SAN FRANCISCO (CN) - A federal judge dismissed a lawsuit from reporters who claim the federal courts are unconstitutionally withholding a former Montana federal judge's racist emails from the press.
Reporters John Adams and Shane Castle seek access to "discriminatory and inflammatory" emails found through an investigation of Richard Cebull, the former federal judge.
Adams requested an investigation after he received a 2012 email from Cebull's court-issued email address containing a racially charged joke about President Barack Obama.
During the investigation, the Committee on Judicial Conduct and Disability of the Judicial Conference of the United States found in 2014 that Cebull had sent hundreds of "racist, sexist and politically inflammatory" emails in the past four years.
The committee concluded that the complaints against Cebull were "well placed" but that no rights had been violated. Its findings prompted the reporters to file a Freedom of Information Act request for copies of all the incoming and outgoing emails from Cebull's government account.
When the committee denied the request, the reporters sued the committee and Ninth Circuit executive Cathy Catterson, claiming the discriminatory emails are a public concern because parties appearing before Cebull "likely had their due process rights violated by his rulings."
Cebull, who was appointed to the federal bench by President George W. Bush in 2001, reported himself to the Ninth Circuit after sending the emails. He retired in 2013.
In March 2015, U.S. District Judge Yvonne Gonzalez Rogers ordered the Ninth Circuit to ensure preservation of Cebull's emails uncovered in the investigation.
But after a Feb. 16 hearing this year, Rogers dismissed the claims with prejudice, finding her court lacked jurisdiction and that the plaintiffs failed to state a viable First Amendment violation.
In her 25-page ruling on Feb. 25, Rogers said the committee and Catterson are entitled to sovereign immunity because the ultra vires exception which applies to federal officials acting outside their official capacities is not applicable here.
She also found that the plaintiffs lacked standing, since their complaint is ambiguous as to whether they made a request of the committee or only of Catterson.
"Accordingly, the court finds that plaintiffs have not alleged that their injury is fairly traceable to any conduct of the committee, at least not with clarity," Rogers wrote.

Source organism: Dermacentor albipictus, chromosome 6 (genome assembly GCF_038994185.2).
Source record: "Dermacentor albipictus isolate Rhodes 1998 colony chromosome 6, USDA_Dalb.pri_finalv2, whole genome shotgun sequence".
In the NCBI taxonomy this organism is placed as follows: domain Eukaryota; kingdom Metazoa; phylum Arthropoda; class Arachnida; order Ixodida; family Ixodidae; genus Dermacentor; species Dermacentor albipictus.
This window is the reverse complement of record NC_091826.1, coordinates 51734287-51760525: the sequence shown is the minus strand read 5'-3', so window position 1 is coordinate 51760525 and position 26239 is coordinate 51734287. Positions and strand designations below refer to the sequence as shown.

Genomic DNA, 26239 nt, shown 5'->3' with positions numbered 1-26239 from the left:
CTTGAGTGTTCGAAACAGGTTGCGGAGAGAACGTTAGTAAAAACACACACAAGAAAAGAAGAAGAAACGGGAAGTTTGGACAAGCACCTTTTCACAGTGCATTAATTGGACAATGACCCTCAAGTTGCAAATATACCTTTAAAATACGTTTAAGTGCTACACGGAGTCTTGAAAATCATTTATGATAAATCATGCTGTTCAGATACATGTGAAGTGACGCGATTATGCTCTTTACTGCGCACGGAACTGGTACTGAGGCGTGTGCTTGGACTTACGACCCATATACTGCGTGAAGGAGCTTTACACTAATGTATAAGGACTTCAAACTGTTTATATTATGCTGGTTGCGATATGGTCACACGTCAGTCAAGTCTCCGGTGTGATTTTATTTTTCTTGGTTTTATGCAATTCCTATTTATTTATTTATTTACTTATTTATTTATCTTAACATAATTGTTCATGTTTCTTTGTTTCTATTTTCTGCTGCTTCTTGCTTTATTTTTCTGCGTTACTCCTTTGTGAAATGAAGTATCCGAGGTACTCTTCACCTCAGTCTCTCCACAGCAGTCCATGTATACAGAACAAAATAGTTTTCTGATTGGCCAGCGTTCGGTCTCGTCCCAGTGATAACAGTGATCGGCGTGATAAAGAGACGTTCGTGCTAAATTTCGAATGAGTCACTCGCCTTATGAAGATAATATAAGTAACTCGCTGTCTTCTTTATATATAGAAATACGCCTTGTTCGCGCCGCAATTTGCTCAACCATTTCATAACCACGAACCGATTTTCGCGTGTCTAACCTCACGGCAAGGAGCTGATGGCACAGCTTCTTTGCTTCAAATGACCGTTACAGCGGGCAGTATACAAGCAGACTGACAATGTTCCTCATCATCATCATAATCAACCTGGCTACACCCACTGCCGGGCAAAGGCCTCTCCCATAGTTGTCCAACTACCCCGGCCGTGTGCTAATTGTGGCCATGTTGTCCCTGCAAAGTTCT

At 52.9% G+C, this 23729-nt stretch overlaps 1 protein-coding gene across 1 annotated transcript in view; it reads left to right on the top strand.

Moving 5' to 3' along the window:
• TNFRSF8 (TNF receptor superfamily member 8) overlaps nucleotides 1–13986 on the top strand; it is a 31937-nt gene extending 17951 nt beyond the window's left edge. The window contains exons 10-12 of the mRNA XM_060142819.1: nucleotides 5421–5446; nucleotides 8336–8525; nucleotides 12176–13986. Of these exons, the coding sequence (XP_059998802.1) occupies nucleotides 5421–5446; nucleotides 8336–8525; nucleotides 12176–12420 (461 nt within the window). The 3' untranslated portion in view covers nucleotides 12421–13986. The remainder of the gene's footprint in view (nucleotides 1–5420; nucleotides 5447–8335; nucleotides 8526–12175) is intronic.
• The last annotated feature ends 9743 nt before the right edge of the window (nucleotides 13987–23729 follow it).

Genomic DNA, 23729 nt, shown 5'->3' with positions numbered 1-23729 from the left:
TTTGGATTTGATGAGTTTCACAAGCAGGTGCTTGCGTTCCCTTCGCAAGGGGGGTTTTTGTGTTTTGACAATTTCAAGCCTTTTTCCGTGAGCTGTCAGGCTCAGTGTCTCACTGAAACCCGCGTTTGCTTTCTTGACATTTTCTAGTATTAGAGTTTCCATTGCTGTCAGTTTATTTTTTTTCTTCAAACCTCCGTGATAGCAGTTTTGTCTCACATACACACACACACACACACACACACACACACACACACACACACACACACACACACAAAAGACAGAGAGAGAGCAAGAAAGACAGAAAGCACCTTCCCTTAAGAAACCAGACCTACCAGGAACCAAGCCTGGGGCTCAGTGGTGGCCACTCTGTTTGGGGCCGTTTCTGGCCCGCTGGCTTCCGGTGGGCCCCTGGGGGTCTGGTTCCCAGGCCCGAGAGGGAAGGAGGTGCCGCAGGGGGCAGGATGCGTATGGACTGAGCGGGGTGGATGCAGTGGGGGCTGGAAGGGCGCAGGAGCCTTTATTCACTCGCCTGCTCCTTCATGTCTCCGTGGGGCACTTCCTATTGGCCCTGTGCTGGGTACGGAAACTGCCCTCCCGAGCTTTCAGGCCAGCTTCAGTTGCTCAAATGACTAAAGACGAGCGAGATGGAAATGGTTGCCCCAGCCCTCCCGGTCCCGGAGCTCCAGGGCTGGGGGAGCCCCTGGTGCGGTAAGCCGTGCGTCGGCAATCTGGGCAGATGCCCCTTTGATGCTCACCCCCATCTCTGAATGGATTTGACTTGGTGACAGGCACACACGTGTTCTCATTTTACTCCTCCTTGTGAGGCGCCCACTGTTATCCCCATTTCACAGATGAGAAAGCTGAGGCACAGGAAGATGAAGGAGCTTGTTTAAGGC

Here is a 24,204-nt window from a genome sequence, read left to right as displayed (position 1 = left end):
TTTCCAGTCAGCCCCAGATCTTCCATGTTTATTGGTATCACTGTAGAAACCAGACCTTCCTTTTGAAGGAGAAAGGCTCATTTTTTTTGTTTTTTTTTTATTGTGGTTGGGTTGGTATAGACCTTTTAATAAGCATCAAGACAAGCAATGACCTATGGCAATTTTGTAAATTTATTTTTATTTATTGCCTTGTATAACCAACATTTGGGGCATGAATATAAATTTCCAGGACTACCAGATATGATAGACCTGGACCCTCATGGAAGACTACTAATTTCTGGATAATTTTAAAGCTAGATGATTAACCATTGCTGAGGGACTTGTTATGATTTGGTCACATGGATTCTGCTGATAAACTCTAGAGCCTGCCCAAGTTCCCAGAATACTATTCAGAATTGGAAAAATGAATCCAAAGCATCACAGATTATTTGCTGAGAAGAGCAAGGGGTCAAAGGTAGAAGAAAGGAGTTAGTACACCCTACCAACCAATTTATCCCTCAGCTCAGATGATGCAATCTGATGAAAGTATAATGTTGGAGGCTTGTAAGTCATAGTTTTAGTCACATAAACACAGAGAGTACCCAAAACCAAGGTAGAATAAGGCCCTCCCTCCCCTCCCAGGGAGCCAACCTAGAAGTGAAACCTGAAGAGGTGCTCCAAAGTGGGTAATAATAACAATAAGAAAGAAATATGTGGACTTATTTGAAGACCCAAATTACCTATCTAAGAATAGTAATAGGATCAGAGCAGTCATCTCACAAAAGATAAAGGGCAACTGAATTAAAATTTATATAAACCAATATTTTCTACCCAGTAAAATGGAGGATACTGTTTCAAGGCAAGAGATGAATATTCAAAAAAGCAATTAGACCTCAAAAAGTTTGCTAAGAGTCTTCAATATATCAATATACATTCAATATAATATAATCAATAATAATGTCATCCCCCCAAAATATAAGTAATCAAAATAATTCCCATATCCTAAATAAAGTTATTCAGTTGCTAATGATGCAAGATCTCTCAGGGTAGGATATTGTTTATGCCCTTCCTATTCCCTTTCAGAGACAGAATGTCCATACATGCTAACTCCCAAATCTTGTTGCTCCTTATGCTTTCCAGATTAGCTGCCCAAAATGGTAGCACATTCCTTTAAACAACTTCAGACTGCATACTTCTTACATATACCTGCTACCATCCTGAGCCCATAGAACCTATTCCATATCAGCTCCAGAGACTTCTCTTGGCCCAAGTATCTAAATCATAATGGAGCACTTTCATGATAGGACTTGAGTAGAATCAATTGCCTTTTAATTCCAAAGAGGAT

Rogers also found that the committee was entitled to judicial immunity.
"In the absence of allegations that the judges of the committee were acting outside their judicial role, but instead undertook the alleged actions in an administrative, legislative or executive capacity, absolute judicial immunity would apply," she wrote.
Catterson is entitled to quasi-judicial immunity, Rogers said, because her denial of the plaintiffs' request "was integral to the judicial process of investigating and deciding the complaints before the Ninth Circuit Judicial Council."
"While Catterson is alleged to have denied the request on grounds plaintiffs contend are unconstitutional, and therefore arguably in excess of her authority, she is not alleged to have acted 'in the clear absence of all jurisdiction,'" Rogers wrote.
Rogers also found that the plaintiffs failed to state a First Amendment violation, though they claimed that they were entitled access to Cebull's emails both as investigative materials and as general correspondence.
"While the court cannot simply rubberstamp Congress' determination that confidentiality, rather than public access, is necessary to the proper functioning of the process, plaintiffs have not offered allegations, authorities or persuasive argument that public access would play a significant positive role in judicial misconduct complaint procedures," Rogers said.
And "in the absence of any relevant authority permitting public or press access to this kind of information about a judicial officer," Rogers added, "plaintiffs have not stated even a qualified right of access to the information they seek."
The plaintiffs' attorney did not immediately respond to an email requesting comment Monday.
Douglas Young, with Farrella Braun in San Francisco, who represents Catterson, declined to comment.